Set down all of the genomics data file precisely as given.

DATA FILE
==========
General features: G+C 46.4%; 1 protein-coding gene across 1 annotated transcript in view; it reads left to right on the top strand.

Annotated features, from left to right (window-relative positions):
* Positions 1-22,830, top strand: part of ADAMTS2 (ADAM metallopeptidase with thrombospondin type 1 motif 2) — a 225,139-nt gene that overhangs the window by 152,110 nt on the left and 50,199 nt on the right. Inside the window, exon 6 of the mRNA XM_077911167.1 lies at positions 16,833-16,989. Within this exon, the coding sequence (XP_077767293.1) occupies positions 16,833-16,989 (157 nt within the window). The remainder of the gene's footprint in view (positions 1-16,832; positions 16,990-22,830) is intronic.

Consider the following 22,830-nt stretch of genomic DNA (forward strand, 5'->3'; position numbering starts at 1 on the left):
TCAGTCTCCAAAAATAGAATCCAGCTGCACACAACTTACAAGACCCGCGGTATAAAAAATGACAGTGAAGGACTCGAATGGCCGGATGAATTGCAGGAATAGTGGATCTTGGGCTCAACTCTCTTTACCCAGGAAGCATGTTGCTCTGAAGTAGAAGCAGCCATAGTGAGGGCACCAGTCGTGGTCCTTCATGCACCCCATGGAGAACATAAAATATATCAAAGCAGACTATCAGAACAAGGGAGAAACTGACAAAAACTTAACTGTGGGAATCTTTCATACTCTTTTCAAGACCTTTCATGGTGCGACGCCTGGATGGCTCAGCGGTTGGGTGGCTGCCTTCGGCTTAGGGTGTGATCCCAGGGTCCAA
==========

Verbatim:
General features: G+C 46.4%; 1 protein-coding gene across 1 annotated transcript in view; it reads left to right on the top strand.

Annotated features, from left to right (window-relative positions):
* Positions 1-22,830, top strand: part of ADAMTS2 (ADAM metallopeptidase with thrombospondin type 1 motif 2) — a 225,139-nt gene that overhangs the window by 152,110 nt on the left and 50,199 nt on the right. Inside the window, exon 6 of the mRNA XM_077911167.1 lies at positions 16,833-16,989. Within this exon, the coding sequence (XP_077767293.1) occupies positions 16,833-16,989 (157 nt within the window). The remainder of the gene's footprint in view (positions 1-16,832; positions 16,990-22,830) is intronic.

Consider the following 22,830-nt stretch of genomic DNA (forward strand, 5'->3'; position numbering starts at 1 on the left):
TCAGTCTCCAAAAATAGAATCCAGCTGCACACAACTTACAAGACCCGCGGTATAAAAAATGACAGTGAAGGACTCGAATGGCCGGATGAATTGCAGGAATAGTGGATCTTGGGCTCAACTCTCTTTACCCAGGAAGCATGTTGCTCTGAAGTAGAAGCAGCCATAGTGAGGGCACCAGTCGTGGTCCTTCATGCACCCCATGGAGAACATAAAATATATCAAAGCAGACTATCAGAACAAGGGAGAAACTGACAAAAACTTAACTGTGGGAATCTTTCATACTCTTTTCAAGACCTTTCATGGTGCGACGCCTGGATGGCTCAGCGGTTGGGTGGCTGCCTTCGGCTTAGGGTGTGATCCCAGGGTCCAA